This taught me a lesson about marketing apps that I don’t think I have heard before: even though I’m working on issues that I’m embarrassed about in the current version, I should not stop marketing the current version. I know the updates are coming, and all customers will get the improved version for free. Most of the new customers will not notice the issues I’m improving, and like the tuner. For those who do, well, an update is under way. So even though I was working on version 2.1, I continued to post to different Facebook groups.

And now we have reached today, but absolutely not the end of the journey. Well Tempered 2.1 is under way, and parallel to that I’m working on an update for iOS 9. And I’ll do my best to blog about it, so you can follow along on my journey. Thank you for having followed my series, and do contact me for any questions - I’ll do my best to blog my answer. :-)

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This is the fifth installment of the behind-the-app series, showing the making of Well Tempered version 2.0.


If you care about your instrument being in tune, and in tune being a tuning system that compliments your music, I really think you should use Well Tempered. That’s why I made the decision to localize Well Tempered so that it would be native to at least 70% of people with an iPhone or iPad, and then the second language to most of the rest. I thus localized the application to English, French, German, Spanish, Italian, Russian, Chinese, Japanese and Korean.

Thinking about localization, I found two really hard questions:

  • Do I localize the name?
  • Do I localize the data?

Starting off with the name, Well Tempered could be thought of as a brand name. If a French speaking person reads a review on an English blog and wants to try it out, I really want that person to find Well Tempered. Calling it Bien Tempéré would make that harder.

Then again, the name is based on Bach’s Well-Tempered Clavier, and that name already has a translation to French: le Clavier bien tempéré. And of course, the English name is a translation from German: Das Wohltemperierte Klavier. Keeping the enlighs translated name in German seemed absurd. In other languages, such as Korean, I was told by the translators they would use the English name. So I ended up with a mix: in some languages I kept the name, and in some languages it was translated. I was curious to see what difference it would make.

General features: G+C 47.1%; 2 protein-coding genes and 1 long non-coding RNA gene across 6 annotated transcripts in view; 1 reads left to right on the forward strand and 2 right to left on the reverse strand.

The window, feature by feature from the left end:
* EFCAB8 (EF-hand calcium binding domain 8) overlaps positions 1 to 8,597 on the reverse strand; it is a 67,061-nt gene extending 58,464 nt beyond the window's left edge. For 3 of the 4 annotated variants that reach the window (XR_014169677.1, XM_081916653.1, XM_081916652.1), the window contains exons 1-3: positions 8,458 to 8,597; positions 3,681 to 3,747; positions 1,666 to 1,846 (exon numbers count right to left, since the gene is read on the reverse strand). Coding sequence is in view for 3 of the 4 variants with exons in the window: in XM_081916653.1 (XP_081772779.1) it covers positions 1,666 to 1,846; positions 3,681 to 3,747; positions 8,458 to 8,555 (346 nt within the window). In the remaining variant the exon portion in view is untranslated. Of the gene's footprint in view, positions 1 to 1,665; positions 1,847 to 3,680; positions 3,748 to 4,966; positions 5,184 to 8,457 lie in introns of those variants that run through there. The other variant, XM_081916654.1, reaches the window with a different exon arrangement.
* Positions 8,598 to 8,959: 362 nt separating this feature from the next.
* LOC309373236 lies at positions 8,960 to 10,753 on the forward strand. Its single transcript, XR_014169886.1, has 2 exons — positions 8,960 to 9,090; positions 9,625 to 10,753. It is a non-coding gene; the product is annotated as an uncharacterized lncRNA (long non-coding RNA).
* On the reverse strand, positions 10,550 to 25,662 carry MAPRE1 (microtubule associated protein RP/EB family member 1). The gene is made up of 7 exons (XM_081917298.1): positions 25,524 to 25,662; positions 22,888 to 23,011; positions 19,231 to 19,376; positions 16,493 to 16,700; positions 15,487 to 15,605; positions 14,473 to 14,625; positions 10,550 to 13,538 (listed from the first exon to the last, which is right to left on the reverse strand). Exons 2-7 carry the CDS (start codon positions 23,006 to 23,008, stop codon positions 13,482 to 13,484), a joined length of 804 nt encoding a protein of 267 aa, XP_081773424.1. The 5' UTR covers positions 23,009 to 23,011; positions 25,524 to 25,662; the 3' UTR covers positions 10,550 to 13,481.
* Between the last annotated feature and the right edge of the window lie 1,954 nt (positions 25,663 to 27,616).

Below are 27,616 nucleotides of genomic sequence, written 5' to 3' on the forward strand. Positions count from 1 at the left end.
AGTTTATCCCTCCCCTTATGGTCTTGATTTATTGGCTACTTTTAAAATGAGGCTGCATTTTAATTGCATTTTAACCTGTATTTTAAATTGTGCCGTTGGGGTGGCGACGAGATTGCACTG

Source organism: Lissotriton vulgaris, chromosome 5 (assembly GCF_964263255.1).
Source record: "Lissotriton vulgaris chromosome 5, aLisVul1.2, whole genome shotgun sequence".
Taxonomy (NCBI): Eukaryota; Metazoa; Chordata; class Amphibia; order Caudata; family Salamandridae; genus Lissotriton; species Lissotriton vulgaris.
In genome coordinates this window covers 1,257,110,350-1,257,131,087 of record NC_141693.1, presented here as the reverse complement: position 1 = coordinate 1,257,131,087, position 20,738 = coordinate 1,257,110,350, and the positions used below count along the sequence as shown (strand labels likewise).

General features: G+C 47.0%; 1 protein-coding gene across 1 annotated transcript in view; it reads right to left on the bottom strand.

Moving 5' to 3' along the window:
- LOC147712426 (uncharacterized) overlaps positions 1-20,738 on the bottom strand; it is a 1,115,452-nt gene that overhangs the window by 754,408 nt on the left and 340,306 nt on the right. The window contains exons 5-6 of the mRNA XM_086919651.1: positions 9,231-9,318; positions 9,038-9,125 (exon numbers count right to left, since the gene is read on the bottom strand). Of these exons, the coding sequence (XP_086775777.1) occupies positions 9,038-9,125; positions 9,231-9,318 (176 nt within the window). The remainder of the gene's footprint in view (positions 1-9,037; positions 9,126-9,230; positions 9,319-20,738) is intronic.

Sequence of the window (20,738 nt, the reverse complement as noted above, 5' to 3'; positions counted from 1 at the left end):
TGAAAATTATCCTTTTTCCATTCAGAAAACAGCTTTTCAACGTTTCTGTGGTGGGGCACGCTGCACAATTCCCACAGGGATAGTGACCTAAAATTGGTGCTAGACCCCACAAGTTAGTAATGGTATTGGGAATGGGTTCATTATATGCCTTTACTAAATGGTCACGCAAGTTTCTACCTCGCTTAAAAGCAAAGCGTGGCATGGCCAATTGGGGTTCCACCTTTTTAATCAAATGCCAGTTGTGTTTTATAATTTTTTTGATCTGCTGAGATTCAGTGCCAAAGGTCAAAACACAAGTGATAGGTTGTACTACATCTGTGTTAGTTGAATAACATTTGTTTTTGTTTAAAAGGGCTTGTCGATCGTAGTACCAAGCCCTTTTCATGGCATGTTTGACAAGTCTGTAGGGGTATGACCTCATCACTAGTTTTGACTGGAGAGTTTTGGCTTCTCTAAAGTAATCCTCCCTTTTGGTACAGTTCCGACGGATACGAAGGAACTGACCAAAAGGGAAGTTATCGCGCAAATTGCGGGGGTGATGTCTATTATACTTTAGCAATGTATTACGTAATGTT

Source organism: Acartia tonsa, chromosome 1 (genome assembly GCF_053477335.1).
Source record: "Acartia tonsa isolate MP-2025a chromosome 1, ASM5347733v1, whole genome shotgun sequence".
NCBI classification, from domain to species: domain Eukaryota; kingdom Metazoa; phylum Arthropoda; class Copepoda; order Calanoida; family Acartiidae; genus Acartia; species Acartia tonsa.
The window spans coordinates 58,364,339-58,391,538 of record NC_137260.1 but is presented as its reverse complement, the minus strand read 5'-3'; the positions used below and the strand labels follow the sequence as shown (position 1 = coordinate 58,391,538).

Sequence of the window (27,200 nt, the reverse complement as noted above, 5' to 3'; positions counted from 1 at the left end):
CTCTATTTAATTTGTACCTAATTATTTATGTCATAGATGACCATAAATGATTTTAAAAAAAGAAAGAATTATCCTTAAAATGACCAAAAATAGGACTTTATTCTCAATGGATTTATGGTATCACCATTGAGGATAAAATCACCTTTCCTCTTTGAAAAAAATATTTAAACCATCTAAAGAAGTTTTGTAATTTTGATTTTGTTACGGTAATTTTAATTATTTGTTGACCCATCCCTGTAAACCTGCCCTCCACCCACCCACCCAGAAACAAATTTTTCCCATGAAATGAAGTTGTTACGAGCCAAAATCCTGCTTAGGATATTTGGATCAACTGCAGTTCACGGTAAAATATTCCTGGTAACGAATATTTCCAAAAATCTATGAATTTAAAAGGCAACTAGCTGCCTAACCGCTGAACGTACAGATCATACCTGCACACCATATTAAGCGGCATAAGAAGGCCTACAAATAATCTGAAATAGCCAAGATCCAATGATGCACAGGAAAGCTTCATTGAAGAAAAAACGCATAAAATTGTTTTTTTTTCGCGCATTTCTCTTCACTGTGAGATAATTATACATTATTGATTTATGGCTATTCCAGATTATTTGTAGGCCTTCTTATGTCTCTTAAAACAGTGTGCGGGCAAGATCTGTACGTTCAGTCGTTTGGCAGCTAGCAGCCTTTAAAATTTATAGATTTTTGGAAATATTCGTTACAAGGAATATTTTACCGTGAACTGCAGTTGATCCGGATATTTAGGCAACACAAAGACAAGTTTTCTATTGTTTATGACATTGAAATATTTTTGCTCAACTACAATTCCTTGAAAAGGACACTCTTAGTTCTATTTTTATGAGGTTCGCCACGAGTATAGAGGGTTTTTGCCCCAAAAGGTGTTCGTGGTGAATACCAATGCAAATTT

The data in my app is temperament names and temperament calculations. I was curious whether I should translate all the names, but since I had so many temperaments, where some perhaps had appropriate translations and some did not, I chose not to translate them. I have yet to get any feedback on this from my users, so the question still stands.

Apart from these questions, the translation process was smooth enough. I used Tethras that I already have a good relation with, and I think the level of service I got was excellent compared to the price I paid. After that I wanted to use my network to get musicians who had that language as their native tongue to look over the end product. This didn’t go very well as I still miss hearing back from most people that I asked. If something is amiss in a language, I expect I will hear about it.


I have been impressed by how much effort Apple has put into making iOS accessible to people with disabilities. With them making it so easy to make my app accessible, it was only natural for me to implement this for Well Tempered. Not only would I make sure it was accessible, but I would also make sure the accessibility labels were localized the same languages as the interface in general.

Unfortunately, I was not able to get people with disabilities in my test group - I would really have liked to have more input on this. So I ended up testing it myself, and I shipped something I was happy with for the languages I understand. I really hope to hear back from users with disabilities, preferably in many languages.


A side benefit of making Well Tempered accessible, is that this makes it more easy to make automated tests for it. I have earlier used Calabash a great deal, but for this project I wanted to use UI automation, since I wanted also to use it to prepare my screenshots for the App Store. I had found that I could use snapshot from to take screenshot based on my UI tests.

If you have ever used UI automation, you’re probably rolling your eyes now, and you would not be surprised to know that this was my biggest mistake. I would make my scripts, and spend a good time making those scripts since I got no feedback from the editor. Not a good experience at all. While working on the script it would lock up midway, and after finishing it, it would not reliably run again. Some runs it would not complete, some it would only take black images.

So instead of getting frustrated and wasting time, I should have made real tests and used that to take images. I would explore going back to Calabash every now and then, but I didn’t get how to change the language of Calabash and how I should write my scripts for an app where also the accessibility was localized, so in the end I ended up without UI tests.

Well, in the end is perhaps overstating it, a little while later Apple released UI testing with iOS 9 and Xcode, so this is what I will be using now. It even allows me to test with localized accessibility labels. :-) And Felix who is behind is already working on UI testing and screenshots for snapshot. I had a bit of an issue about how to launch my app in different languages, but that has been solved now, so I can build my comprehensive test set that I hopefully can reuse for the UI testing.